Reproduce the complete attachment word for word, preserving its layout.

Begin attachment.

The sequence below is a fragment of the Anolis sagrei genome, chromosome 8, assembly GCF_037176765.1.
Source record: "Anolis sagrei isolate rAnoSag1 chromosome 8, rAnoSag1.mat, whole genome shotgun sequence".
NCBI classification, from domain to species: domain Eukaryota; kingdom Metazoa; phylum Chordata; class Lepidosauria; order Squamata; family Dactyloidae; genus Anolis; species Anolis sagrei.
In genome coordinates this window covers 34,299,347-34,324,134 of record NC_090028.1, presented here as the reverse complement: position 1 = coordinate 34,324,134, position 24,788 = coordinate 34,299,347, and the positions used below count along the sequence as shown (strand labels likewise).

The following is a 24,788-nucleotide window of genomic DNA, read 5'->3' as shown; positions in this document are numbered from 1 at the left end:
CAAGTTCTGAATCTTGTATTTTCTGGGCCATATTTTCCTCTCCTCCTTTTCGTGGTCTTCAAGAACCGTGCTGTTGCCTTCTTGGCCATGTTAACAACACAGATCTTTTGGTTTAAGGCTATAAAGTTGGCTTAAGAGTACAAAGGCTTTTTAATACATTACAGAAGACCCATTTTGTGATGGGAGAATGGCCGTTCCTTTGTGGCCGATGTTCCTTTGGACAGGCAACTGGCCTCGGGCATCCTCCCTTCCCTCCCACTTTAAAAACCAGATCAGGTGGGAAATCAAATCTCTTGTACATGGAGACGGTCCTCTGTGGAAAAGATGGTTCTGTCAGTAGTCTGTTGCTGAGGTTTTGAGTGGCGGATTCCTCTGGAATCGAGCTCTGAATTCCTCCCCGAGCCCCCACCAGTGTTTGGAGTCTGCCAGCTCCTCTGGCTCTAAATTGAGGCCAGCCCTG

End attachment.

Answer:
The sequence below is a fragment of the Anolis sagrei genome, chromosome 8, assembly GCF_037176765.1.
Source record: "Anolis sagrei isolate rAnoSag1 chromosome 8, rAnoSag1.mat, whole genome shotgun sequence".
NCBI classification, from domain to species: domain Eukaryota; kingdom Metazoa; phylum Chordata; class Lepidosauria; order Squamata; family Dactyloidae; genus Anolis; species Anolis sagrei.
In genome coordinates this window covers 34,299,347-34,324,134 of record NC_090028.1, presented here as the reverse complement: position 1 = coordinate 34,324,134, position 24,788 = coordinate 34,299,347, and the positions used below count along the sequence as shown (strand labels likewise).

The following is a 24,788-nucleotide window of genomic DNA, read 5'->3' as shown; positions in this document are numbered from 1 at the left end:
CAAGTTCTGAATCTTGTATTTTCTGGGCCATATTTTCCTCTCCTCCTTTTCGTGGTCTTCAAGAACCGTGCTGTTGCCTTCTTGGCCATGTTAACAACACAGATCTTTTGGTTTAAGGCTATAAAGTTGGCTTAAGAGTACAAAGGCTTTTTAATACATTACAGAAGACCCATTTTGTGATGGGAGAATGGCCGTTCCTTTGTGGCCGATGTTCCTTTGGACAGGCAACTGGCCTCGGGCATCCTCCCTTCCCTCCCACTTTAAAAACCAGATCAGGTGGGAAATCAAATCTCTTGTACATGGAGACGGTCCTCTGTGGAAAAGATGGTTCTGTCAGTAGTCTGTTGCTGAGGTTTTGAGTGGCGGATTCCTCTGGAATCGAGCTCTGAATTCCTCCCCGAGCCCCCACCAGTGTTTGGAGTCTGCCAGCTCCTCTGGCTCTAAATTGAGGCCAGCCCTG